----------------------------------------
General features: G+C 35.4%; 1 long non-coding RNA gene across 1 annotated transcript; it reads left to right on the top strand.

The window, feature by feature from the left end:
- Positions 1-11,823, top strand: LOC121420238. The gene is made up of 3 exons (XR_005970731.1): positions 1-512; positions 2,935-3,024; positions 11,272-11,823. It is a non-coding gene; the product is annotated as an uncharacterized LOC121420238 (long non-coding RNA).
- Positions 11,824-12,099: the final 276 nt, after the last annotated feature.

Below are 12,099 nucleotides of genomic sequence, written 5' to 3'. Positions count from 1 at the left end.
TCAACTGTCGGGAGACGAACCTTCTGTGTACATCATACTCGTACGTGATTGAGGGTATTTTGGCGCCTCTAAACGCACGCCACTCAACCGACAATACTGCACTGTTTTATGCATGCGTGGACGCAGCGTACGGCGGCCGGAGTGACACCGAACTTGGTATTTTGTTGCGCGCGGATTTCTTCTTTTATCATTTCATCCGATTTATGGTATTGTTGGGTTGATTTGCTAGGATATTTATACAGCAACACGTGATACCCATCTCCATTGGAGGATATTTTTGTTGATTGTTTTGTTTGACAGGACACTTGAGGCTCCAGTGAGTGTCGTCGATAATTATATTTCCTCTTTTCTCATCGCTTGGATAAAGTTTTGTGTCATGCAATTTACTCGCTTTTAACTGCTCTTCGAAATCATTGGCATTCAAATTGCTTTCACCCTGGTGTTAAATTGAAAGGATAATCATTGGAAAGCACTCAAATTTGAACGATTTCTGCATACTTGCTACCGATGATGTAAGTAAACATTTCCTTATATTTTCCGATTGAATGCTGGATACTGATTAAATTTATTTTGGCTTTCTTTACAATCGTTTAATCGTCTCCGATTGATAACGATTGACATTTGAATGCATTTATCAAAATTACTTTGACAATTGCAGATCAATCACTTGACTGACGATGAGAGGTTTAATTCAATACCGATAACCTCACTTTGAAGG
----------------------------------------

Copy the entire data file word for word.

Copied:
General features: G+C 35.4%; 1 long non-coding RNA gene across 1 annotated transcript; it reads left to right on the top strand.

The window, feature by feature from the left end:
- Positions 1-11,823, top strand: LOC121420238. The gene is made up of 3 exons (XR_005970731.1): positions 1-512; positions 2,935-3,024; positions 11,272-11,823. It is a non-coding gene; the product is annotated as an uncharacterized LOC121420238 (long non-coding RNA).
- Positions 11,824-12,099: the final 276 nt, after the last annotated feature.

Below are 12,099 nucleotides of genomic sequence, written 5' to 3'. Positions count from 1 at the left end.
TCAACTGTCGGGAGACGAACCTTCTGTGTACATCATACTCGTACGTGATTGAGGGTATTTTGGCGCCTCTAAACGCACGCCACTCAACCGACAATACTGCACTGTTTTATGCATGCGTGGACGCAGCGTACGGCGGCCGGAGTGACACCGAACTTGGTATTTTGTTGCGCGCGGATTTCTTCTTTTATCATTTCATCCGATTTATGGTATTGTTGGGTTGATTTGCTAGGATATTTATACAGCAACACGTGATACCCATCTCCATTGGAGGATATTTTTGTTGATTGTTTTGTTTGACAGGACACTTGAGGCTCCAGTGAGTGTCGTCGATAATTATATTTCCTCTTTTCTCATCGCTTGGATAAAGTTTTGTGTCATGCAATTTACTCGCTTTTAACTGCTCTTCGAAATCATTGGCATTCAAATTGCTTTCACCCTGGTGTTAAATTGAAAGGATAATCATTGGAAAGCACTCAAATTTGAACGATTTCTGCATACTTGCTACCGATGATGTAAGTAAACATTTCCTTATATTTTCCGATTGAATGCTGGATACTGATTAAATTTATTTTGGCTTTCTTTACAATCGTTTAATCGTCTCCGATTGATAACGATTGACATTTGAATGCATTTATCAAAATTACTTTGACAATTGCAGATCAATCACTTGACTGACGATGAGAGGTTTAATTCAATACCGATAACCTCACTTTGAAGG